Book Review: Hannah Coulter

hannah coulter
hannah coulter

“There we were at a great crisis in our lives, and it had to be, it could only be, dealt with as an ordinary thing.” Most novels have a predictable structure, a rhythm and cadence to the narration which make the story being told comfortable and easily digestible. This is a generally a good thing and something I never really noticed until this week’s read, Hannah Coulter by Wendell Barry.

Hannah Coulter breaks with the traditional plot lines and story arc. There isn’t a huge crisis or surprising dénouement, instead, the structure is more akin to a memoir that tells the facts of an ordinary life.

In fact, the plot line has little, if anything dramatic of note. There’s life, death, resentment, misunderstandings, to be sure, but nothing you wouldn’t expect over an 80-year life.

However, this is a gorgeous, beautiful book.

I can’t tell you how much I enjoyed the voice of the narrator, Hannah Coulter. The prose was like tasting butter, both subtle and rich. I found myself crying at parts because her insights felt so real I was over-whelmed with empathy.

For instance, Hannah describes her life with grown children who have moved away from the farm. She draws a contrast between the days when her life was dominated by their presence; then she says,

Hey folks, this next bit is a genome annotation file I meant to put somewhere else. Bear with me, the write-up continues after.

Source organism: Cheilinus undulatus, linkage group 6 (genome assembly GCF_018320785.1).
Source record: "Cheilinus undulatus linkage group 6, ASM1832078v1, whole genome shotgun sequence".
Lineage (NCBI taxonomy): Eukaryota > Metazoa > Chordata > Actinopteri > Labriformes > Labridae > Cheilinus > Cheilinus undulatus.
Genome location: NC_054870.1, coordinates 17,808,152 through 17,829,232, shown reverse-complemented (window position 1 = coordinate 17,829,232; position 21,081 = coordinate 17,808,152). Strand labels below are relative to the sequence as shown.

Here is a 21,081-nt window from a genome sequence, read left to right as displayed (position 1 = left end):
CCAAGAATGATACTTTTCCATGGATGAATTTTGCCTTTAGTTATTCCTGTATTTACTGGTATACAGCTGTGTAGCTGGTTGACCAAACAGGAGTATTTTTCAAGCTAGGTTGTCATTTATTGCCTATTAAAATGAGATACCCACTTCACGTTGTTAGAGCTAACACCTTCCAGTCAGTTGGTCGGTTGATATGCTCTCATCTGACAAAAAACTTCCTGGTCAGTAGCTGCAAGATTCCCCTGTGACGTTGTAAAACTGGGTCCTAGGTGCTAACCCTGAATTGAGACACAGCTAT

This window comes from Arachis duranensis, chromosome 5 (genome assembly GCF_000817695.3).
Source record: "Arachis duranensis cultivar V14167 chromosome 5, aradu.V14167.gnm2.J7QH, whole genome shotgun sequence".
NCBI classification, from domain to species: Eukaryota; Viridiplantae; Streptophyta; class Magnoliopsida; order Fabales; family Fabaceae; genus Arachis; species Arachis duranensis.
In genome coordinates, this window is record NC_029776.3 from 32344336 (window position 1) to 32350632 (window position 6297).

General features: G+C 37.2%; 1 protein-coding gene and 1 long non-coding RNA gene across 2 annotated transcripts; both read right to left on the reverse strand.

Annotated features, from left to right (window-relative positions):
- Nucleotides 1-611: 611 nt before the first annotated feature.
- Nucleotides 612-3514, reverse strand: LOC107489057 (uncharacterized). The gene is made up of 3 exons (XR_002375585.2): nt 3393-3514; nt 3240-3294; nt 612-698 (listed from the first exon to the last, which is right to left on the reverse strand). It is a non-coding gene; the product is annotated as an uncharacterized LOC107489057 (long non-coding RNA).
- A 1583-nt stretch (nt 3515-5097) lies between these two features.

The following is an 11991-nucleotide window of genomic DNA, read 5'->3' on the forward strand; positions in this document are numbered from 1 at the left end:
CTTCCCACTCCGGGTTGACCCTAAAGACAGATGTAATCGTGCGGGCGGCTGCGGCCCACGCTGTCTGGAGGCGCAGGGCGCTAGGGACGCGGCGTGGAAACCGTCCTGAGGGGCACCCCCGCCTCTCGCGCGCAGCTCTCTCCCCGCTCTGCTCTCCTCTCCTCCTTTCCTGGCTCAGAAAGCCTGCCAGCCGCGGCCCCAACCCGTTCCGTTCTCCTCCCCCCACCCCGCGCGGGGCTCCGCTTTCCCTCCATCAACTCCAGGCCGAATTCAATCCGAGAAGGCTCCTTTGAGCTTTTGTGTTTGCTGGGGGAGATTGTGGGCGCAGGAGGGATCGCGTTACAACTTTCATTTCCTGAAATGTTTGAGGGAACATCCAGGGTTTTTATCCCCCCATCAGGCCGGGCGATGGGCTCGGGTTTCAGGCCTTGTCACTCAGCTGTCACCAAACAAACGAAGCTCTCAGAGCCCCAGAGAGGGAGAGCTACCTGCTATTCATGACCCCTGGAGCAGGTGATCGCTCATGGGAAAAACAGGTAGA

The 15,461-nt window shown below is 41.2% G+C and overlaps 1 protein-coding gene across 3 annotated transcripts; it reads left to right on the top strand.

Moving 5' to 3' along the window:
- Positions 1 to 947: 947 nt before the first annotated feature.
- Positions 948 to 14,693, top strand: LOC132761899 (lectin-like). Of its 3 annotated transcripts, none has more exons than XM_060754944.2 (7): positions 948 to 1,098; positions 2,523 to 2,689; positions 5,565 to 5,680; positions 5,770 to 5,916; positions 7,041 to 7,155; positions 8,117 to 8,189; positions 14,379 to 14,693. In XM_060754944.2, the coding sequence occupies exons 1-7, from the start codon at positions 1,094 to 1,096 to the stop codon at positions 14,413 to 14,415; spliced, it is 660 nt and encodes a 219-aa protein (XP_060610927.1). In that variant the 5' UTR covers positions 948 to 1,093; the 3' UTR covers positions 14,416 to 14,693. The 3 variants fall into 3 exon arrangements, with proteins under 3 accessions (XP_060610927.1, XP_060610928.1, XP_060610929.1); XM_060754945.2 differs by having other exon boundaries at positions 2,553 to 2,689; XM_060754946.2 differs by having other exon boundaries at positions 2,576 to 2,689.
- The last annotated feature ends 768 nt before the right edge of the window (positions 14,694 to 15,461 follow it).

“Now all of my thoughts about them start with knowing that they are gone.

They are gone. They come back varyingly often, and I remain attached to them, by love entirely, and partly by continuing knowledge. But the old ties, to be plain about it, are mostly broken. We live in different places, lead lives that are different, have different hopes and thoughts, know different things. We don’t talk alike anymore.”

Even re-typing that makes me cry.

But the book isn’t particularly sad as much as it is insightful. I have marked every other page with admiration notes and comments like “wow” or “YES!” for the incredible way Wendell Berry writes.

The themes of this story are contentment, gratitude, community, and the ability to stay present, enjoying today. A few examples:

“For awhile, especially if you have children, you shape your life according to expectations. That is arguably pretty foolish, for expectations can be a bucketful of smoke.”

YES! So true!

“Time doesn’t stop. Your life doesn’t stop and wait until you get ready to start living it.”


“…you mustn’t wish for another life. You mustn’t want to be someone else. What you must do is this: ‘Rejoice evermore. Pray without ceasing. In every thing give thanks.’ I am not all the way capable of so much, but those are the right instructions.”

I would quote all of my favorite lines, but you should just read the book for yourself. It’s a treat.

Berry, you have a new fan.